It was a Monday, election day. Hundreds of people in the community were being deterred from voting by intimidation. The two parties in town were pitted against each other, not only politically, but also religiously. The violence began in the morning, and by afternoon men were being shot and killed. Protestants invaded the German and Irish sections of town. Historians believe that 22 Catholics were killed, but there are reports that the amount could have been higher.
The event is called Bloody Monday. The year was 1855. The Protestants in the town were threatened by the Catholic immigrants. Where did this massacre occur? Right here in the middle of the United States, in Louisville, Kentucky. Some call it the site “of one of the worst episodes of interfaith violence in American history.”
The violence wasn’t necessarily spurred by the tension between the North and South, but out of a fear between faiths. The event caused thousands of citizens to leave the town. Local businesses closed. The city’s economy was weakened. The city was forever changed because of one day of violence. But that’s not the end of the story.
Cathedral of the Assumption
In 1850, the cornerstone of the Cathedral of the Assumption was laid. The congregation had been in the community since about 1811, but they had outgrown their church. Because the diocese had been moved to Louisville, the bishop determined that the church should represent that status. This cathedral was almost destroyed on Bloody Monday, due to the anti-Catholic feelings in the town. The Protestants believed that the Catholics were housing weaponry in the basement. Fortunately, the Louisville mayor stepped in and had the church inspected before it was completely destroyed.
It took more than a century to renovate the cathedral to its original glory. The Archbishop of Louisville, Thomas Kelly, began a project in 1985 to restore the building. Under Kelly’s direction, the interior regained its beauty. But Kelly was determined to make the cathedral a place that would foster communications between all houses of worship in the community. Today, the cathedral stands as a testament to interfaith relations.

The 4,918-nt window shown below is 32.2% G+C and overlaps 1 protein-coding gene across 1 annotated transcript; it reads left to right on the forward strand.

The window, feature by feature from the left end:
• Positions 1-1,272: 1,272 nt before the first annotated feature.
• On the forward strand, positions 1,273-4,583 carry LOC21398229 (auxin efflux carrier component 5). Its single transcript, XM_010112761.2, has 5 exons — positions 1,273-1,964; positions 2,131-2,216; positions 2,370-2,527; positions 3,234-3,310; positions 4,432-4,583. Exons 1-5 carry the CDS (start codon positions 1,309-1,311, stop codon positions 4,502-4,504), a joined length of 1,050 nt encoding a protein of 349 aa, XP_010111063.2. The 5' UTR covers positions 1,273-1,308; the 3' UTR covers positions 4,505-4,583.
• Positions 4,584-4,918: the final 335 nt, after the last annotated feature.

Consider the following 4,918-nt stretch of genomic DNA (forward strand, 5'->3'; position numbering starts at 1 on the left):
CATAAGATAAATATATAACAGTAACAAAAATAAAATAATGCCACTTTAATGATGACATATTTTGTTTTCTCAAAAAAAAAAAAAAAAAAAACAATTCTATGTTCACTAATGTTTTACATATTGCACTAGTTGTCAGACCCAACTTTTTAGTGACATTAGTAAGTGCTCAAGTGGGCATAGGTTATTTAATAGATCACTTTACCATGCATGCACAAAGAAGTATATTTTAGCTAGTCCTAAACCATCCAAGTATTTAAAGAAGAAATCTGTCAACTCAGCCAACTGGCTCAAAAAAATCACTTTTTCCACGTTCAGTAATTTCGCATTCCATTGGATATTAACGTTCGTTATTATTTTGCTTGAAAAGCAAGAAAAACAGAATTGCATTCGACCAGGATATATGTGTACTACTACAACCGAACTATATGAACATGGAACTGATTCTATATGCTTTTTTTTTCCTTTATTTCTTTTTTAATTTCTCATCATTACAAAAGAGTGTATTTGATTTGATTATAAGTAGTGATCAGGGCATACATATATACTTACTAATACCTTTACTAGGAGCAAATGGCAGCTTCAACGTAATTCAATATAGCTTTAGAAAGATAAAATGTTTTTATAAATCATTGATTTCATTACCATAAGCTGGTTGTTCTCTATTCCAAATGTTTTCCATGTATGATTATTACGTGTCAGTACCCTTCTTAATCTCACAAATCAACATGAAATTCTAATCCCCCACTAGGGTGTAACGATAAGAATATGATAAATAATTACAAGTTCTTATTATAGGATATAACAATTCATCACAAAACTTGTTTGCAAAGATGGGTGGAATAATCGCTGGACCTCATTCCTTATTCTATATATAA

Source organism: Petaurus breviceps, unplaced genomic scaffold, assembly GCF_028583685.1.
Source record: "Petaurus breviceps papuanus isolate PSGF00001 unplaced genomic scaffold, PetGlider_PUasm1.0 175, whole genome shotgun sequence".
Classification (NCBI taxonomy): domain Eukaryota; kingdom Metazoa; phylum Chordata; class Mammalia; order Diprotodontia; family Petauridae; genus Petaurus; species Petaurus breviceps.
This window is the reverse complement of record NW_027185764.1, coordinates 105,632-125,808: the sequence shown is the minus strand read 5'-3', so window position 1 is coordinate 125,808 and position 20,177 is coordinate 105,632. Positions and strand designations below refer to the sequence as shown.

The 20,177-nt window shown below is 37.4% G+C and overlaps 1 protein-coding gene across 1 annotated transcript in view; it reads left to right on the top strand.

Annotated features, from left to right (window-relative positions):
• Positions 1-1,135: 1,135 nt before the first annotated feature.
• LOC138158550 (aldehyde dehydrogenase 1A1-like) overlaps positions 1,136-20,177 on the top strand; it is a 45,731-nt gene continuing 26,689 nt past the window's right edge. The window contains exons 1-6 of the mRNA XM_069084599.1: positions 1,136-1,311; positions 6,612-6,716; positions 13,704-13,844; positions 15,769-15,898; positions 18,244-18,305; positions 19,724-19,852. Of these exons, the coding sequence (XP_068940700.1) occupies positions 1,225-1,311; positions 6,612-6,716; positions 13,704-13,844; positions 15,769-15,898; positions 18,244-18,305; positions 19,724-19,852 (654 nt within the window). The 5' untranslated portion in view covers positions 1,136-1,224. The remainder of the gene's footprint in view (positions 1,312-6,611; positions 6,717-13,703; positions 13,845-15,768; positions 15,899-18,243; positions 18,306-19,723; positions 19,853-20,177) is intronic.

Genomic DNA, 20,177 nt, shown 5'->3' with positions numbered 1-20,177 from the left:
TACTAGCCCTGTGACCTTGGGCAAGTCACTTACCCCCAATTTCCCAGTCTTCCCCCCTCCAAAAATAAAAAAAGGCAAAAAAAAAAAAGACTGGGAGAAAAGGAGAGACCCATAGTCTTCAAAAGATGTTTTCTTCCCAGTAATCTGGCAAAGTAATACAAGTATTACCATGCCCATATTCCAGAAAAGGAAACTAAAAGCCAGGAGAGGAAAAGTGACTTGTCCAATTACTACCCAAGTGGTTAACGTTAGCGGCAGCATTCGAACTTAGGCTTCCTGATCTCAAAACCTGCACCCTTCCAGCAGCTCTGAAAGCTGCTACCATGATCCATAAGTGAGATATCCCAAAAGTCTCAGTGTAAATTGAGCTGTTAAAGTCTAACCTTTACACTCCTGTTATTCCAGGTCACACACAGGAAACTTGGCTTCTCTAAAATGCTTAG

The Center for Interfaith Relations
In 1996, the cathedral and the Catholic Heritage Foundation hosted the “First Festival of Faiths,” a religious event attended by people from all faiths to strengthen community. This festival became an annual standard in the community, dealing with issues such as sacred texts, justice, families, healing and how faith is present in everyday life.
In 2006, the foundation that renovated the church reinvented itself. Instead of focusing on the heritage of the church, it would now foster interfaith understanding. It became the Center for Interfaith Relations.
The 2018 Festival
The festival is typically held in the spring. This year, it runs April 24–28. The theme is Sacred Insight Feminine Wisdom. The speakers come from a diverse background. One is a visionary who worked with Mother Teresa in Calcutta. Another is a global leader in medical ethics. According to the Festival of Faiths website, the festival will examine the feminine aspects of God and offer insight to the sacred feminine in each of us.
If you can attend the festival, you should go, but you’ll want to make plans now. The Cathedral of the Assumption is open year-round for tours. It has an absolutely breathtaking sanctuary, complete with stained-glass windows, a ceiling fresco depicting cherubs and a marble altar. Make sure to notice the cathedra, the official chair of the bishop of the diocese, which is a symbol of the authority of the bishop. The chair has symbols that represent the heritage of the church, the native peoples in the area and the natural resources of the Ohio River. The legacy of the cathedral certainly does the history justice.